Dr. Bairava Kuppuswamy of WVU Medicine Camden Clark Medical Center was presented with a Fellowship from the Royal College of Physicians this past July in London, England.
“Once you become a member, you are part of the select few across the world,” he said.
Representatives from the organization take nominations and monitor a candidate’s progress within their communities. They look at things like how long someone has been practicing medicine, what the physician has done within their community in doing research, improving medicine, providing mentorship as well as making advancements in medicine.
Based on that they have a council that they review nominations and get endorsements from some of the 35,000 Fellows across the world, Kuppuswamy said.
The staff of Dr. Bairava Kuppuswamy’s office in south Parkersburg pose with him after he was awarded a Fellowship from the Royal College of Physicians in the United Kingdom. Pictured are, from left, Bonnie Seese, receptionist; Cathy Conley, office facilitator; Bethany Farnese, medical assistant; Angela Perkins, nurse practitioner; Caitlin Shears, LPN; Kuppuswamy and Brandi Tanner, LPN. (Photo provided by WVU Medicine Camden Clark Medical Center)
As a Fellow, he is expected to continue to lead in such areas as population health, Medical Informatics and medical care for the community.
Kuppuswamy was educated in Basic Medical Education at Mysore University India; MRCP at the Royal College of Physicians in London, U.K.; MD in Internal Medicine in Brooklyn, N.Y., MBA in Healthcare at George Washington University in Washington, D.C. He is also a Fellow of the American College of Physicians and a Fellow of Hospitalists Medicine.
The Royal College of Physicians is one of the oldest colleges in the world, at over 500 years old.
Since he was trained there, being considered for a fellowship was easier since he trained there and they knew him.
“It is an honor to be apart to have a Fellowship from the Royal College of Physicians,” Kuppuswamy said. “It is an accolade where they recognize what I do.”
He said he has been working over the last 15 years mentoring new graduates and health care officials who come into the area, leading different efforts at the WVU Medicine Camden Clark Medical Center and throughout the community. He has also done work on new innovations in how technology plays a role in the future of healthcare in meeting the community’s needs.
“It is not only educating patients about their healthcare needs, but taking care of those needs,” Kuppuswamy said.
To be considered for a Fellowship, one has to go above and beyond the call of duty and above and beyond what anyone routinely does, he said.
“Someone nominating you doesn’t automatically mean you become a Fellow,” Kuppuswamy said. “They evaluate you to make sure you have gone above and beyond.”
The recommendation came from the endorsement of his colleagues, locally and nationally for contributions to their profession.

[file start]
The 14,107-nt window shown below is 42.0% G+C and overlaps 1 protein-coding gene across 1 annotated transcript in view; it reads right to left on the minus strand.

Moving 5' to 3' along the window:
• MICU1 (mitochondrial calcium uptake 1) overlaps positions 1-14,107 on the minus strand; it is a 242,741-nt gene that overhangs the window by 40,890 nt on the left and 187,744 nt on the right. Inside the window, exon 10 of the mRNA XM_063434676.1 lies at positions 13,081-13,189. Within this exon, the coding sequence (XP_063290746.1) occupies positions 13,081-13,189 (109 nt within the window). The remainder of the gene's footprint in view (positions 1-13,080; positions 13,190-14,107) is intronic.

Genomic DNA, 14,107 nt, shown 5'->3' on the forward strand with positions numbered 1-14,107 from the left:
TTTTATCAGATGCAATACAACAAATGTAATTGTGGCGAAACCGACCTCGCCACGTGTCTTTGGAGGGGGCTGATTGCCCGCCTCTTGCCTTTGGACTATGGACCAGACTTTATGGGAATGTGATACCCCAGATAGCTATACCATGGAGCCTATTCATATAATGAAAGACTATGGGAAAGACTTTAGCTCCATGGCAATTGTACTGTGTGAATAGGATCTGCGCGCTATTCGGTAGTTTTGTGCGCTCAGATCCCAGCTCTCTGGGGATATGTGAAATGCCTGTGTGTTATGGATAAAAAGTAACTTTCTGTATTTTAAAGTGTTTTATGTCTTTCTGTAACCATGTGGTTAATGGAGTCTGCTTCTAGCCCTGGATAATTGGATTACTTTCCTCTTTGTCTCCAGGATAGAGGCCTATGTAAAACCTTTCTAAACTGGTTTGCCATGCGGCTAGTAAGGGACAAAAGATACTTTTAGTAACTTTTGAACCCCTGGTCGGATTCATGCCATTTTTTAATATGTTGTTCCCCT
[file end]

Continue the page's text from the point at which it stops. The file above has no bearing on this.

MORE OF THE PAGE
“It is not offered to all physicians and many considered are not offered fellowship because they have not demonstrated they have gone above and beyond,” he said.
The Fellowship was presented to Kuppuswamy by Professor Andrew Goddard, MD, President of Royal College of Physicians.
As well as being a Primary Care physician, Kuppuswamy is also the chief medical information officer for Camden Clark.
Around 70-100 physicians are presented with Fellowships annually. He was one of a couple from the U.S. to be presented with a Fellowship in July.
“It is an honor to be accepted into this group,” Kuppuswamy said. “When you are doing medicine, you feel proud to be recognized and to be honored to be part of that group and continue to keep medicine in the forefront.”
His goal is to adapt patient technology along with what is happening in medicine and make it available to everyone. He is working to get patients to take more preventive measures now rather than just treating symptoms after they appear.
“It is about taking preventive measures early on to prevent the disease rather than fight it after it presents itself,” Kuppuswamy said. “I am trying to get all the knowledge and trying to marry it all together and work for our patients in this community.
“Knowledge used to be limited to the physicians and you had to go see them. Now with technology available to the patient they themselves can take a proactive step in being healthy. I think that is the way forward. It is personalizing the medicine by using the technology.”
Technology has helped to open up the world to those in this area by adapting the best practices from everywhere and bringing it here locally, he said.
“The patients have access to the information being entered by the doctors through the electronic record,” Kuppuswamy said. “Trying to adapt the technology for use at Camden Clark where I will help physicians and patients going forward so people have access regardless of where they are.”
*Article used with permission from The Parkersburg News & Sentinel